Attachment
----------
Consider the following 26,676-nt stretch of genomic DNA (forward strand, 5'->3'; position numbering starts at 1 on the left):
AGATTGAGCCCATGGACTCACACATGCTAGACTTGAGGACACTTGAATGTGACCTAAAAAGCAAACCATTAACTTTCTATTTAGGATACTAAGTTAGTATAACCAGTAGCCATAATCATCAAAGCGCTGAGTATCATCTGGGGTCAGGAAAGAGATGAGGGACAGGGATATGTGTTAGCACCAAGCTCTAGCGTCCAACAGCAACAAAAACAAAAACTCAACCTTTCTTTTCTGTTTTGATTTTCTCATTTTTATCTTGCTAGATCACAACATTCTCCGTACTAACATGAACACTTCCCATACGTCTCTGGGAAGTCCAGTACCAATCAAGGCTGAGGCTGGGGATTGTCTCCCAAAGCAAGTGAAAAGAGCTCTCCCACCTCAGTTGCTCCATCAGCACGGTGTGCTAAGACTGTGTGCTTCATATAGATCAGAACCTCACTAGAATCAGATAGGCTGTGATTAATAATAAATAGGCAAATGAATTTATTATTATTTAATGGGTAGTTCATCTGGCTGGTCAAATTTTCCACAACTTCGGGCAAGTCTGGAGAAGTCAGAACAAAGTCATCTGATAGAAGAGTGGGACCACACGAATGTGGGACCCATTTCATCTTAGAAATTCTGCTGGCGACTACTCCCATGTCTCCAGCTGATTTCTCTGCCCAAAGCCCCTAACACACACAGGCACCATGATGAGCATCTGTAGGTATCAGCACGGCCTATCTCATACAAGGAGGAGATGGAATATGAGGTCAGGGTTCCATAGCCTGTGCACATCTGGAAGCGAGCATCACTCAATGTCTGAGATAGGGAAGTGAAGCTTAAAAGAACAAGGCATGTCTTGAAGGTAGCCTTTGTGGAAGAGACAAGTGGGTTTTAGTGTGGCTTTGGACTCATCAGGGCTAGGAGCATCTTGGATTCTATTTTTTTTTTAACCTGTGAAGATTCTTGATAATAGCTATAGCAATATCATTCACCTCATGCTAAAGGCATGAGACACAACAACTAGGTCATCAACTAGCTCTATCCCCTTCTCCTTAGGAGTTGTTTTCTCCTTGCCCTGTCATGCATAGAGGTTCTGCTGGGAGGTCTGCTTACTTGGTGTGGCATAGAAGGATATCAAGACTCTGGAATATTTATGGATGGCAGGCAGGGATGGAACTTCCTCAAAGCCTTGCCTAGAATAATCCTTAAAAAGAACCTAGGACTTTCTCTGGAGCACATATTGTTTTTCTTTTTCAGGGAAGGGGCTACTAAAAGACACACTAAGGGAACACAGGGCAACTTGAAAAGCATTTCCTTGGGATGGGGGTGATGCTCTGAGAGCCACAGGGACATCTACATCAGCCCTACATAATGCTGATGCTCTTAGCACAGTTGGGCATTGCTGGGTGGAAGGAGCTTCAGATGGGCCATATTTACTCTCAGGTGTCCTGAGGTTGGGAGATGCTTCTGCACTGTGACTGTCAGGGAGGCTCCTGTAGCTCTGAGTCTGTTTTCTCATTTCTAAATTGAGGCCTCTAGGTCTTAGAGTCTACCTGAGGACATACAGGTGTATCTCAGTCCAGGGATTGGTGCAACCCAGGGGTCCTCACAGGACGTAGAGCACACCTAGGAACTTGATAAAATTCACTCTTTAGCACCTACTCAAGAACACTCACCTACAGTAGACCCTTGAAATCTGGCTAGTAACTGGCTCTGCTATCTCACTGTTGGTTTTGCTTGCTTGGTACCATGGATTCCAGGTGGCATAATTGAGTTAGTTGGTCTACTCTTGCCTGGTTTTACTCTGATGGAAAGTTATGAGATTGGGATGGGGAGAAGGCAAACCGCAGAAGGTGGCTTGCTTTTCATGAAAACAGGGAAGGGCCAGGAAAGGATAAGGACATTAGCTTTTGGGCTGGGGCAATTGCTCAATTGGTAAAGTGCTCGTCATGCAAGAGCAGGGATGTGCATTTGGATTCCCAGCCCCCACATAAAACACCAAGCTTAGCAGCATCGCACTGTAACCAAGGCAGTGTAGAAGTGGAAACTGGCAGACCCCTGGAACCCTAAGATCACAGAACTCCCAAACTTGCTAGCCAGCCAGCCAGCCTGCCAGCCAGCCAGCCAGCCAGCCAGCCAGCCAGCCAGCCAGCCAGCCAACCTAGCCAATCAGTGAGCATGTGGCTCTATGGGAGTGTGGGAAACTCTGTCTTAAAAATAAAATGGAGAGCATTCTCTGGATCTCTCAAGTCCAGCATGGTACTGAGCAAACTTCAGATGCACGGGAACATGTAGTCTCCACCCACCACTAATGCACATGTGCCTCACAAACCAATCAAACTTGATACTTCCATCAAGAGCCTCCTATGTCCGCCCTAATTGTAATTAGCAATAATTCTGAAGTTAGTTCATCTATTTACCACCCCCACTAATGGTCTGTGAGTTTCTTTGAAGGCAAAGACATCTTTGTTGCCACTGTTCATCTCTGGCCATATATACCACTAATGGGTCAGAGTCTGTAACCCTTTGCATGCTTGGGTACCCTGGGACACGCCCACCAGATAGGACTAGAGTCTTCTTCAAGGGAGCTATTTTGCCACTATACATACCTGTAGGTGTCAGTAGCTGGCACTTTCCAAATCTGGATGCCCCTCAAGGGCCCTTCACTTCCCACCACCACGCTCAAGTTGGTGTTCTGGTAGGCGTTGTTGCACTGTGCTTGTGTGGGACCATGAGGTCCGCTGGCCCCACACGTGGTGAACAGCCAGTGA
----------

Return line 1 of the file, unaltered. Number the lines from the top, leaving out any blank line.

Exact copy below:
Consider the following 26,676-nt stretch of genomic DNA (forward strand, 5'->3'; position numbering starts at 1 on the left):